Designing under the CdG umbrella, the master’s apprentices Tao Kurihara and in particular Junya Watanabe create signature collections that are as revered and sought after by young fashionistas around the globe as the earlier creations of Kawakubo were by their parents. In nurturing, then giving free reign to and supporting the talents of her proteges, Kawakubo has allowed the CdG brand to remain vital, innovative and relevant to today’s fashion consumers and media. Watanabe, with his fascination for synthetic fabrics continues the company’s explorations into clothing textiles, Kurihara expanding the vocabulary of natural fibers, both designers’ collections show inventive reworkings of wardrobe staples, an adventurous use of color and patterns, experiments with shape and dramatic catwalk styling. At the other end of the spectrum, the PLAY label takes an anti-design approach, centering on design classics – the T-shirt, Polo shirt, and so on – and mixing them up with the Japanese kawaii spirit in the form of the label’s cute, childlike heart logo; it is perfectly pitched at the young clientele who wear it like a badge of honor.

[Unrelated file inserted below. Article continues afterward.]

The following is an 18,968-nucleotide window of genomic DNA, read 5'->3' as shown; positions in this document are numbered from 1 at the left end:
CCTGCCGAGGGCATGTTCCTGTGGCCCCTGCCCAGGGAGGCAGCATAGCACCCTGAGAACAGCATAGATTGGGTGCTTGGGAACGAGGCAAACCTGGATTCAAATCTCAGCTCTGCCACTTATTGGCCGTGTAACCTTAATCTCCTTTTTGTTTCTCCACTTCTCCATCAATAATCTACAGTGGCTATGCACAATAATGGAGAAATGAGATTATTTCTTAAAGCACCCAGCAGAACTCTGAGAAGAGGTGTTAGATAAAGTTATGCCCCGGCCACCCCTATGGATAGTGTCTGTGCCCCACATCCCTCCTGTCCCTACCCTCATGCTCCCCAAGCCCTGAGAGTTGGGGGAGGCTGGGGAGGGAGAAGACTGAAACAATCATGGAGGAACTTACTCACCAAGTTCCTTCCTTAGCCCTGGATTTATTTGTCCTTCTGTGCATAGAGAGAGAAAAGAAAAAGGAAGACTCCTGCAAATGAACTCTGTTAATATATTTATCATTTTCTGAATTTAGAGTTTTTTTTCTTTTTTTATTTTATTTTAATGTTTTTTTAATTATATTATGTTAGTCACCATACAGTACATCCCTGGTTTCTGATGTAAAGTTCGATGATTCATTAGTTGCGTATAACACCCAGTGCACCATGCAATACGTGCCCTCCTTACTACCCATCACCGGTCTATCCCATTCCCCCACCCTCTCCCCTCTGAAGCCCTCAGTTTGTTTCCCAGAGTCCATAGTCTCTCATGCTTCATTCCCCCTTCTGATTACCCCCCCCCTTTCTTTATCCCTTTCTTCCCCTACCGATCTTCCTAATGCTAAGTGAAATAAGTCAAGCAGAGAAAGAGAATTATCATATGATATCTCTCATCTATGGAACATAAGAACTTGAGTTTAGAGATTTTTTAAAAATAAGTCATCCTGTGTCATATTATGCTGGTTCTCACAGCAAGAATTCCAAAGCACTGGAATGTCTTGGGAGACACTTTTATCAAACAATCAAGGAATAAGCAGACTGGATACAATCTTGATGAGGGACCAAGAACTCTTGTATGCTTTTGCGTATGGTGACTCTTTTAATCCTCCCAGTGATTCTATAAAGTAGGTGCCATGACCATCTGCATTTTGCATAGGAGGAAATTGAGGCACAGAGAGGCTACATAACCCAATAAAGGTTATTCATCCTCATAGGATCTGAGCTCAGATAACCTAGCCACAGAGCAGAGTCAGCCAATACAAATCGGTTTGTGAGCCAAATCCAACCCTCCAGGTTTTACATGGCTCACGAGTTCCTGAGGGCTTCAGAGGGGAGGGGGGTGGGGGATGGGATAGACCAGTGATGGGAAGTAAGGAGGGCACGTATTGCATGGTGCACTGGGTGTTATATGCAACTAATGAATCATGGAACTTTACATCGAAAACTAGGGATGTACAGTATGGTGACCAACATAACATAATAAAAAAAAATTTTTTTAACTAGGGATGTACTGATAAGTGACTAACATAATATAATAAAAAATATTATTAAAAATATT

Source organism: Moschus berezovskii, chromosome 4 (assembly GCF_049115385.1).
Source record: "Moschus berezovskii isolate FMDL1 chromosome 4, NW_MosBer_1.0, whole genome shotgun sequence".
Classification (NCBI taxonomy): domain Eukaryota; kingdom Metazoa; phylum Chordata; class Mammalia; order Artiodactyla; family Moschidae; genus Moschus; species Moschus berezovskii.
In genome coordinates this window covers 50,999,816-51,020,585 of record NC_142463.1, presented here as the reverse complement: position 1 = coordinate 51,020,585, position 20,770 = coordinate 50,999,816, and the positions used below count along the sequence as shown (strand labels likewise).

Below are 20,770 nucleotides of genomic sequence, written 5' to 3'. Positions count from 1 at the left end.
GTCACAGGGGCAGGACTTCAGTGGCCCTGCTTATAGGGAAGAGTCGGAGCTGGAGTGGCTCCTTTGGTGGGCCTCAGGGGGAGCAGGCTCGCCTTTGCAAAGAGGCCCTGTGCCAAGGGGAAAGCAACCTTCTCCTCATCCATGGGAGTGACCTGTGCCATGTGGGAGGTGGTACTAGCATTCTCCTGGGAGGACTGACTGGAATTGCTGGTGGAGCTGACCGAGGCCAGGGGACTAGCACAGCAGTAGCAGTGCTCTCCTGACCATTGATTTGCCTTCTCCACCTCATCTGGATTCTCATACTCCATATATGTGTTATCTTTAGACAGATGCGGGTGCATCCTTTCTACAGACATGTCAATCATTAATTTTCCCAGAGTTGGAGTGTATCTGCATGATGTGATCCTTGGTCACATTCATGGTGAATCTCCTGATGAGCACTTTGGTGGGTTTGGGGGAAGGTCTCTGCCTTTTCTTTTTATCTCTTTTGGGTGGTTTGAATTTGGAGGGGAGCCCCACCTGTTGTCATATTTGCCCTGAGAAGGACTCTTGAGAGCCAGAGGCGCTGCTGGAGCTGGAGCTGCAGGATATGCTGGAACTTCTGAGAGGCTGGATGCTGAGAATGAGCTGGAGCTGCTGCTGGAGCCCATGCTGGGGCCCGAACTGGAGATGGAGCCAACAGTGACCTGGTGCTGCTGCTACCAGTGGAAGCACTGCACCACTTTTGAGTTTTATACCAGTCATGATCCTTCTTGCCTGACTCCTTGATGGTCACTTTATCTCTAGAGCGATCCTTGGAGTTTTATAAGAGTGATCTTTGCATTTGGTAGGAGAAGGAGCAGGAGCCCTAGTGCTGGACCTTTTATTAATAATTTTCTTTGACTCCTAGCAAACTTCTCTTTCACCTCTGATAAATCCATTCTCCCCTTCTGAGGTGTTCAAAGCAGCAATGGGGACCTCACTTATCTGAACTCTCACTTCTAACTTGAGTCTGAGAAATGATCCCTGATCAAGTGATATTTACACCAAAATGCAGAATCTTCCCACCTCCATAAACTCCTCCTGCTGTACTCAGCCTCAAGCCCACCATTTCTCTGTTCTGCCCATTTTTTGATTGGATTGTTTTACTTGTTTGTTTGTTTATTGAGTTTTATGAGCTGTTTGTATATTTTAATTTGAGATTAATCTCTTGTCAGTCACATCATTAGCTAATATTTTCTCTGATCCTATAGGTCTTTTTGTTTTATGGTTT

In its choice of collaborations, COMME des GARÇONS has made unconventional decisions. Aside from Kawakubo’s own past artistic collaborations, her furniture designs produced by Pellucco and her sellout range for H&M, the company has also produced footwear with punk icon Dr. Martens and ballet supplier Repetto, sneakers with classic labels Converse and Superga, outerware with Moncler and The North Face, sportswear with Fred Perry and Speedo, fragrances with publisher Tyle Brûlé’s Monocle and designer Jun Takahashi’s Undercover label, and bags with Louis Vuitton and the Beatles. There’s even a CdG Barbie doll!